Learning to read the Reiki Tarot cards takes a combination of knowledge and intuition that anyone can develop. Reiki Tarot cards are designed for Self Divination (clarity of self and spiritual clarity) or they can be read for you by Another. Understanding the reading ultimately comes from Within Your Higher Self.
My original deck was an Oracle deck and contained Reiki Heart Meditations. Over the years, as I have grown, been on new pathways and evolved, the deck has evolved along with me. It now contains Chakra, Numerology and Tarot as well as the Reiki Sacred Power Symbols.
I have found that one must enter into these readings with honest and sincere intention. To that end, I advise using a quartz crystal and asking for clarity upon the question or guidance desired. I now use different crystals representing the chakras along with the cards for channeling their intrinsic energies for Your highest spiritual revelations.
These revelations can resonate instantly, or may arrive when meditating on messages from the Reiki Tarot Cards. The Art itself can inspire Your Unique interpretations from Your Intuition.
Please do not be afraid when drawing a Reiki Tarot Shadow Crown card. The Shadow Crown cards lead to self-enlightenment. Any time a Reiki Tarot Shadow Crown card is drawn, another card must be drawn for further meditation on the matter. Drawing a Reiki Sacred Power Symbol card creates an Eclipse .. this is a powerful gift to you: Light enters Shadow and the conscious and unconscious touch. The energy of the Reiki Sacred Power Symbol on one of the 9 Numerology cards is to be used with the Reiki Tarot Shadow Crown card you’ve picked.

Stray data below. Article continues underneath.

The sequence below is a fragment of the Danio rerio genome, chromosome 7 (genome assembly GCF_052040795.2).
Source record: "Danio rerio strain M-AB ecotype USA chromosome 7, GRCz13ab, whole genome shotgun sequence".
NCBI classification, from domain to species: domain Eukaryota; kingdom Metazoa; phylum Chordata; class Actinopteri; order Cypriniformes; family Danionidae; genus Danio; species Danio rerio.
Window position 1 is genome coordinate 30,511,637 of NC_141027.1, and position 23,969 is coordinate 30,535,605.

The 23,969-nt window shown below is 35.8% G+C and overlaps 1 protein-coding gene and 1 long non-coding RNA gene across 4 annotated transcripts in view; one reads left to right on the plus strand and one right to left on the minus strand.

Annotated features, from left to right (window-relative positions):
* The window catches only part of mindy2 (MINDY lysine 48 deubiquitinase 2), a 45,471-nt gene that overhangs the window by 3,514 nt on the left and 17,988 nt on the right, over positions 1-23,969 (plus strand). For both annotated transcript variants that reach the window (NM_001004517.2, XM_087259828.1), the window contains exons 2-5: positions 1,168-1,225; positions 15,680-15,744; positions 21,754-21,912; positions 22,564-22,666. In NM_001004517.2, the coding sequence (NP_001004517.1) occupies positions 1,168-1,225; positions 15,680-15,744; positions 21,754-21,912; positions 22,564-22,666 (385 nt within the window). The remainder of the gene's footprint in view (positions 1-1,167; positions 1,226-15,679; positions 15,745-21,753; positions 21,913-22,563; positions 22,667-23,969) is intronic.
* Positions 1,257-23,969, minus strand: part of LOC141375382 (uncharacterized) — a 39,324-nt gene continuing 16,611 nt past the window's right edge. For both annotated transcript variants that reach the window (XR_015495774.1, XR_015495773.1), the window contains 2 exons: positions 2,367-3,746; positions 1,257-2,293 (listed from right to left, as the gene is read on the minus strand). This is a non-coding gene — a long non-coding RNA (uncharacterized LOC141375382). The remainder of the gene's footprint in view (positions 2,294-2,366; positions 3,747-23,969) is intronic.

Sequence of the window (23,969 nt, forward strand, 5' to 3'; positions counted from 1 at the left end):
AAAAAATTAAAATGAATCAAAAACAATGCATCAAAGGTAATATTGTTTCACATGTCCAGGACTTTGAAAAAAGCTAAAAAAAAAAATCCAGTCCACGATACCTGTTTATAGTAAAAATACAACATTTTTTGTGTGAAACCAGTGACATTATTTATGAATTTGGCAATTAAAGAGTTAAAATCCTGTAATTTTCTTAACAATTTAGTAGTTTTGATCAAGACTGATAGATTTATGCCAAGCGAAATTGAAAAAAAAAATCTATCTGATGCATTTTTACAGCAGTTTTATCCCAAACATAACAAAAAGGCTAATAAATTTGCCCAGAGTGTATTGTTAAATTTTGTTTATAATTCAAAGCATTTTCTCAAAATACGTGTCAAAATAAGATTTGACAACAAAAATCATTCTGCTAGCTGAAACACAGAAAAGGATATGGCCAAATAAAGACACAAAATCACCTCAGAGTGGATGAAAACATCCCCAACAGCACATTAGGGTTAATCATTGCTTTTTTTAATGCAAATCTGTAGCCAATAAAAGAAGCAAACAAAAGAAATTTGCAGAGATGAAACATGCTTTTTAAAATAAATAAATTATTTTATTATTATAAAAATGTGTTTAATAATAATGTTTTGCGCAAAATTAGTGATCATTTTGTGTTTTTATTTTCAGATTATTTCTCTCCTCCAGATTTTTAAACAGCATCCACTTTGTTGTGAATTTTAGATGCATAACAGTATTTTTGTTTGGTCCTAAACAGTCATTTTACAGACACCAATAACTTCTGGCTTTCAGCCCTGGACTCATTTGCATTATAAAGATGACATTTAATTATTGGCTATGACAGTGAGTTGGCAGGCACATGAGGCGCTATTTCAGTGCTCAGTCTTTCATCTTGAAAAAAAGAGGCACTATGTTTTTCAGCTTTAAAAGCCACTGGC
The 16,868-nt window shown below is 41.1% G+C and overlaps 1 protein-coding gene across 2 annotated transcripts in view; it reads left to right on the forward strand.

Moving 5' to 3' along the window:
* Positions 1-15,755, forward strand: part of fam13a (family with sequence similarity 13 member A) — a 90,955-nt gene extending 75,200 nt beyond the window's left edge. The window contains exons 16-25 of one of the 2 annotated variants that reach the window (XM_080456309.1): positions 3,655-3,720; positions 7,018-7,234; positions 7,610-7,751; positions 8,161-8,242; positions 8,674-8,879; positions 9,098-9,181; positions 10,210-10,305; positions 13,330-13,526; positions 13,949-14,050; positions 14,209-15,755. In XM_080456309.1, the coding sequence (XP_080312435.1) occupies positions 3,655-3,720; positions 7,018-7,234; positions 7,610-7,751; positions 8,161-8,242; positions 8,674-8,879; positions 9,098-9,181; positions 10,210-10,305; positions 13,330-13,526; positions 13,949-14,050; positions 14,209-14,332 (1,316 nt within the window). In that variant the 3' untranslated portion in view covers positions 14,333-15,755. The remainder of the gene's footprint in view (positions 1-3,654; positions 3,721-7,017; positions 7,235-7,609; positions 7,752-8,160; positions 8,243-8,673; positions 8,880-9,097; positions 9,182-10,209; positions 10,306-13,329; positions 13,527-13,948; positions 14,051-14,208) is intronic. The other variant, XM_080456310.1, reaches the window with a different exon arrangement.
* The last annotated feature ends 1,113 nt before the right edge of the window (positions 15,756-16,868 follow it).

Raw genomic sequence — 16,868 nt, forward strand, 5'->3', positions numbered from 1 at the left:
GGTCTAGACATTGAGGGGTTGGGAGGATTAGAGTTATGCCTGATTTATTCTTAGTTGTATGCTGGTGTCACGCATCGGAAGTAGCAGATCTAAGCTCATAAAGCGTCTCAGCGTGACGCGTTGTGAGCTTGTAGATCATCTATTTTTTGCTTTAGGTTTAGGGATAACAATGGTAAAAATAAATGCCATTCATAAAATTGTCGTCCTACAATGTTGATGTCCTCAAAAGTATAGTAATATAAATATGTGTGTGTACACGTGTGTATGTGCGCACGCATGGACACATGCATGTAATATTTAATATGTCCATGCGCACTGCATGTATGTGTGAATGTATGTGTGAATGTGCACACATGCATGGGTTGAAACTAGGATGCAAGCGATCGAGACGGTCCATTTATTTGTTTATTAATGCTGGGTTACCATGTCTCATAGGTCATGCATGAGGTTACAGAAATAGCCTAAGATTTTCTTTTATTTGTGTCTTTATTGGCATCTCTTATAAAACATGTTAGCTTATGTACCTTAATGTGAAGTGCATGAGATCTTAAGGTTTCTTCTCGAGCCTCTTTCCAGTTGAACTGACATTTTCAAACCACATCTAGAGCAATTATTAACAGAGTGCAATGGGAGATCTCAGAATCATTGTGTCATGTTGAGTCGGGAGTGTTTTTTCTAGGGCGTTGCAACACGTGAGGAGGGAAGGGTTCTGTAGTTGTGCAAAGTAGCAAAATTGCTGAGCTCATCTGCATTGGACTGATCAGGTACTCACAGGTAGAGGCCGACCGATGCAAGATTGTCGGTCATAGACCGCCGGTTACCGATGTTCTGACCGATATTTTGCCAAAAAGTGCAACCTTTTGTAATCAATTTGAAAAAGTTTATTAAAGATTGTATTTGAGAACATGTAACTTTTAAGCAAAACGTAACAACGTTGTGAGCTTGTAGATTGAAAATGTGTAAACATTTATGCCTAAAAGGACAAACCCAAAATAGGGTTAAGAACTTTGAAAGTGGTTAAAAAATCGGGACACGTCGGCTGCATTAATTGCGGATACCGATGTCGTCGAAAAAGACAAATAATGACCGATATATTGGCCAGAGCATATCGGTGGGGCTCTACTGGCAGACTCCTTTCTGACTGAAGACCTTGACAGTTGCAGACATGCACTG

A few years back I was given the gift of the electric violet blue light through my third eye chakra. It was during a very dark period in my life and served to catapult me from a dark place into the light. A Reiki master teacher gave me an amethyst to symbolize this gift. So now I use this amethyst by placing it on top of the deck after shuffling. I leave it there and then when feel so inclined, pick a card whose message contains the gift from Spirit.
Sending Light of Dai Ko Myo
More About Lisa Wray, the Artist
Lisa Wray is one of the earliest pioneers of the visual graphic media arts, developing her unique style more than two decades ago in 1983, when the Internet and the Digital Age were just dawning.
“My ideals are beauty, harmony and symmetry, the same ideals as artists working during the Renaissance Age. My goal is to inspire you, as I have been inspired by others throughout the ages.”
Wray describes a day where she had just completed several pieces of art, and was wondering what to call her style. This led her to the book, Artists on Art, an anthology edited by Robert Goldwater and Marco Reves from the end of the Middle Ages to the Second World War (14th – 20th centuries). As Lisa began reading what the artists had written in their role of artist, she was drawn to Giorgio DeChircio, and felt that his thoughts and ideas most closely resembled her own. She was surprised to learn that his “Metaphysical Painting”, which he later abandoned “must be counted among the most original and influential of twentieth-century styles.” Wray has sought to resurrect the style and decided to call her work “Renaissance of Metaphysical Imagery®”.
Many of Lisa’s early pieces were hand drawn with traditional media such as colored pencil, pen and ink, watercolor, acrylic and oil paints. Years later, when computers started to become accessible (desktop publishing), Lisa was intrigued with the new software and digital tools that started to emerge on the market, allowing her to explore her diversity in the source of her inspiration. “I spent about three years working with some of my traditional artwork, scanning it into the computer and experimenting with the various tools, plug-ins and color controls. At that time, the only archival printing media output that I could find was called an Oil Based Dye Transfer.”
Lisa relies on the discovery of life to influence her pieces. “I rely on music, literature, artwork, and people to inspire me, reaching inside myself for answers.” Lisa often finds motivation from some of her most beautiful visual pieces in nature. “I find that natural objects, such as skeletal bones, pieces of wood, feathers, flowers, and even death itself are a source of creative inspiration.”